A small change in a North Carolina law affecting charter schools could have a major impact on teacher education in North Carolina.
This summer, the General Assembly rewrote the rules governing charter schools. A compromise between the House and Senate determined that only 50 percent of charter schools’ teachers must be state-certified.
That means principals are free to hire whomever they think will do the best job to fill the other 50 percent of teaching positions, whether they have a state license or not. Those teachers could be retired chemists, college professors, lawyers, or professional tutors. (See Editor’s Note at the end of this story.)
The change could have an impact well beyond charter schools. It could introduce competition into the training of teachers.
Graduation from an accredited education school is necessary to get a state license, and until now most schools required teachers to have a state license (or else they had to begin a long and costly alternative-entry process). Only private schools are completely free to hire whom they want. Until the new rules went into effect, charter schools had even tighter restrictions on hiring: 75 percent of teachers in elementary schools and 50 percent of teachers in high schools had to hold a state certification. Moreover, until recently, there was a cap on the number of charter schools allowed in the state, limiting hiring options even more.
Yet education schools — including UNC schools, which produce one third of North Carolina’s teachers — have been under fire. A study initiated by former UNC president Erskine Bowles found that Teach for America graduates were more effective in the classroom after a six-week summer program than were recent education graduates of UNC schools. A recent study by the National Council on Teacher Quality, an independent group, gave most of UNC’s ed schools mediocre ratings.
For some school principals, the certification requirement is a negative rather than a positive. Robert Luddy, founder of a popular charter school in Wake Forest and the private Thales Academy schools, says, “Many of our best teachers are not licensed, but they are highly qualified.”
The UNC Board of Governors has set as a high priority the production of competent teachers from UNC schools. Yet the fact that students must take education school courses to get a license gives education schools an almost guaranteed market — which could lead faculty to become complacent about their responsibilities.
UNC education schools (and most teacher training institutions) are accredited by the National Council for Accreditation of Teacher Education. NCATE has been the subject of withering criticism.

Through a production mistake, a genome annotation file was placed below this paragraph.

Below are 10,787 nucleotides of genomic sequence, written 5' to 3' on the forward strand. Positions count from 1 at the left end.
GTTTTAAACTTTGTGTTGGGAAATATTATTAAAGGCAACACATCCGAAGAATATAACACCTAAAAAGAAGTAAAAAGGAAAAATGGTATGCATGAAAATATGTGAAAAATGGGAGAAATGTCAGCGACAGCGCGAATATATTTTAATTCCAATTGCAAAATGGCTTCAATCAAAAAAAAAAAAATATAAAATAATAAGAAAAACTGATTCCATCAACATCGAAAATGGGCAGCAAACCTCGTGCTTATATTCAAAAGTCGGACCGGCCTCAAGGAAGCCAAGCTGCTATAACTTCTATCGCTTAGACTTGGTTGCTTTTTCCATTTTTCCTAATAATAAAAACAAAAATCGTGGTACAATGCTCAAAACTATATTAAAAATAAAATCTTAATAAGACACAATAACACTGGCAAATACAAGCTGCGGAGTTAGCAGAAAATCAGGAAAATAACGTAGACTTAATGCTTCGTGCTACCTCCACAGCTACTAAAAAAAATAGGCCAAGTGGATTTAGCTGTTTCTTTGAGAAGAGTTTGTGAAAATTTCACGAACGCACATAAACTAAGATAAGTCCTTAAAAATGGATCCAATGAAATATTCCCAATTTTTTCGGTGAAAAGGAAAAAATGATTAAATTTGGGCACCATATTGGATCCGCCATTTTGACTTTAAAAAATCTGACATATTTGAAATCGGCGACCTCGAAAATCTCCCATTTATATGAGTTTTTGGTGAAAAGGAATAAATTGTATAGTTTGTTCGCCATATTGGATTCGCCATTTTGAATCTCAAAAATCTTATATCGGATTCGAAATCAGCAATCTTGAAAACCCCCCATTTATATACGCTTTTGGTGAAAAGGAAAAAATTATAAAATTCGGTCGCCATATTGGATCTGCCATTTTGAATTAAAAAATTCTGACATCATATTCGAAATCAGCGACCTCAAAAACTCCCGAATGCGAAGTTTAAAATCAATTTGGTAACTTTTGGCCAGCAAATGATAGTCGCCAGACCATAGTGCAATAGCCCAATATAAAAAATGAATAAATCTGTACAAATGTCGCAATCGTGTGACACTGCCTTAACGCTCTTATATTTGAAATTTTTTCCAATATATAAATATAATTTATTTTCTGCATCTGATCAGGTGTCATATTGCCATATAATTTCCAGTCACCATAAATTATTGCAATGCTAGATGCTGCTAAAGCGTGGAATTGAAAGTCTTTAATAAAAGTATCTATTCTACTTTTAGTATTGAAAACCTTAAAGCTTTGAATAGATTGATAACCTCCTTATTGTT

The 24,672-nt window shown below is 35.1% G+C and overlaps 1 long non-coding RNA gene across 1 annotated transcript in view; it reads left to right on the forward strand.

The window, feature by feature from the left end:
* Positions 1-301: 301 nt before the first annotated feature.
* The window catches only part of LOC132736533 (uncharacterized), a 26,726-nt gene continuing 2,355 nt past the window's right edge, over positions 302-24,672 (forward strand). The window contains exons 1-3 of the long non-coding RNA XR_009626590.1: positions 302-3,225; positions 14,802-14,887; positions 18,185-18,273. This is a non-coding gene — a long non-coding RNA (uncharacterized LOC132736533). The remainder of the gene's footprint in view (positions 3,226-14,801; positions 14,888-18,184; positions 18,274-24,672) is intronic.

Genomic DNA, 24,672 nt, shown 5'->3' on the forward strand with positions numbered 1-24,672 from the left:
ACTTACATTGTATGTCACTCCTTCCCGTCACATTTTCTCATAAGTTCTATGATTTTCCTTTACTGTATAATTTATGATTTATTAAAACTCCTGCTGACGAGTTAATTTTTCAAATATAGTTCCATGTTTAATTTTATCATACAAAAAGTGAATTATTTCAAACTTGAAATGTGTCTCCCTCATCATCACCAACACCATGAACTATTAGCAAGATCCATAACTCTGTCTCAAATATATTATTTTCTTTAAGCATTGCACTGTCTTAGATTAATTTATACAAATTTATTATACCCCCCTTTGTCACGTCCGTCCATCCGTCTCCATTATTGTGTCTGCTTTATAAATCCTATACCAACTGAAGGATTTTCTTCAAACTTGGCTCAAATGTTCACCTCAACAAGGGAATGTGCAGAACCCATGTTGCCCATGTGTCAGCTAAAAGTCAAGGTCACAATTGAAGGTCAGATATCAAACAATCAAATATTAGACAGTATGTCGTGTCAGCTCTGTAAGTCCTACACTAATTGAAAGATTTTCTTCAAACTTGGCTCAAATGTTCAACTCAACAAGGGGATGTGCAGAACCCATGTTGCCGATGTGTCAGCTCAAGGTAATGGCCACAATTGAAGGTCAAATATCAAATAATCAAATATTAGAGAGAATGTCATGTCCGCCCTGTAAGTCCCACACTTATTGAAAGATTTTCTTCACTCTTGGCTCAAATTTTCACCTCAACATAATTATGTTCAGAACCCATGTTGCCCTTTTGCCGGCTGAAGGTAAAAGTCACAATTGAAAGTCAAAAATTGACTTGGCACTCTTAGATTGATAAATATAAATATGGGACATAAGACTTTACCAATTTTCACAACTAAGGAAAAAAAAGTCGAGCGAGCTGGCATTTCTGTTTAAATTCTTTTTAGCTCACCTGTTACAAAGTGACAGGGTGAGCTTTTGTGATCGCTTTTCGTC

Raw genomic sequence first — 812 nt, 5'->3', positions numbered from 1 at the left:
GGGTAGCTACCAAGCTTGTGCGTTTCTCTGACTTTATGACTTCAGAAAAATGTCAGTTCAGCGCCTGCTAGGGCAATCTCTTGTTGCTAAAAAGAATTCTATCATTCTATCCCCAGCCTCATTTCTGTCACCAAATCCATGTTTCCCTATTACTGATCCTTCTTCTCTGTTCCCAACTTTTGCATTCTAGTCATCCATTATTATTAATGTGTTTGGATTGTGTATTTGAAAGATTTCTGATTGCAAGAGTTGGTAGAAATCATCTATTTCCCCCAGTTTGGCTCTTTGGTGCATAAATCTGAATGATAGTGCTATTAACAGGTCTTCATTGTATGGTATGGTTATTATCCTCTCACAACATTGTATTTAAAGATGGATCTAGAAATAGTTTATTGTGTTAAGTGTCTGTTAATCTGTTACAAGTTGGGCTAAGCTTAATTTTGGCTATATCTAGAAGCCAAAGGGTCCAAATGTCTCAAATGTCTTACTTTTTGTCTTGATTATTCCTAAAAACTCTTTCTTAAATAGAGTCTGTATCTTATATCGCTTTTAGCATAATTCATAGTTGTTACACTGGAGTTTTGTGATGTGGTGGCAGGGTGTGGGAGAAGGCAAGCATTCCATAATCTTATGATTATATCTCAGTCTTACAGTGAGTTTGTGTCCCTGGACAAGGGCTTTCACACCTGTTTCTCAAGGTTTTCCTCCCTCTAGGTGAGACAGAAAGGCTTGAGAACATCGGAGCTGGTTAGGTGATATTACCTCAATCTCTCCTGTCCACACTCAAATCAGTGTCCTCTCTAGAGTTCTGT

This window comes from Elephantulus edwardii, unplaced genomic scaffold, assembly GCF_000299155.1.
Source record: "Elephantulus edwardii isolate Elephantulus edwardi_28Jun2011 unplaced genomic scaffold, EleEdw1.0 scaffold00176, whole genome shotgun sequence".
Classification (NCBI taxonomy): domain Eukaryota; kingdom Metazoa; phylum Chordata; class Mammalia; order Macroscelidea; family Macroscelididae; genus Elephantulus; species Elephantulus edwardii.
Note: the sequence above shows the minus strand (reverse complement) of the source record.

In a 2008 Pope Center paper, George Cunningham, a retired professor of education at the University of Louisville, argued that NCATE is “in the grip of progressive education theorists” and that its evaluations “use criteria that fail to emphasize academic achievement.” Other experts point out that the load of paperwork is extremely heavy, yet none of it involves actually measuring student accomplishment.
One school that decided to drop teacher certification a few years ago had something of an epiphany from the experience — its educators feel that it is better off now than it was. In 2007, the state of Michigan announced that it would no longer accredit programs, and Hillsdale College, in Hillsdale, Mich., didn’t want to adopt NCATE as the accreditor.
Daniel Coupland, an associate professor of education at Hillsdale, says that once the decision to end accreditation was made, “we realized that many of our existing courses had been developed only to meet the state’s onerous standards, which had tightly controlled what was taught in teacher education courses.” The department eliminated methods and “educational psychology and technology” courses; emphasized taking courses in a student’s major (that is, a discipline like history or math, not education); started a new course on teaching English grammar; and revitalized courses such as the philosophy of education and phonics.
Education schools, of course, have their defenders. The dean of a private education school in North Carolina points out that all the education schools in the state have just gone through a major “re-visioning” process that should make them more effective.
It is unlikely that certification will disappear entirely any time soon. The public may prefer state-approved licensure for teachers in traditional public schools. With thousands of teachers hired every year, the public assumes that certification assures at least a minimum of quality. Whether it does remains a topic of debate, as the criticism indicates.
In any case, for charter schools, which are supposed to allow more experimentation than traditional district schools, freeing up of the hiring process has begun.
Jane S. Shaw is president of the John W. Pope Center for Higher Education Policy. Pope Center intern Zachary Williams provided additional reporting for this story.
Editor’s Note: In the final hours of the legislative session, the General Assembly changed the percentage of charter school teachers who need certification to 50 percent. This story was corrected after it was posted initially to reflect that change.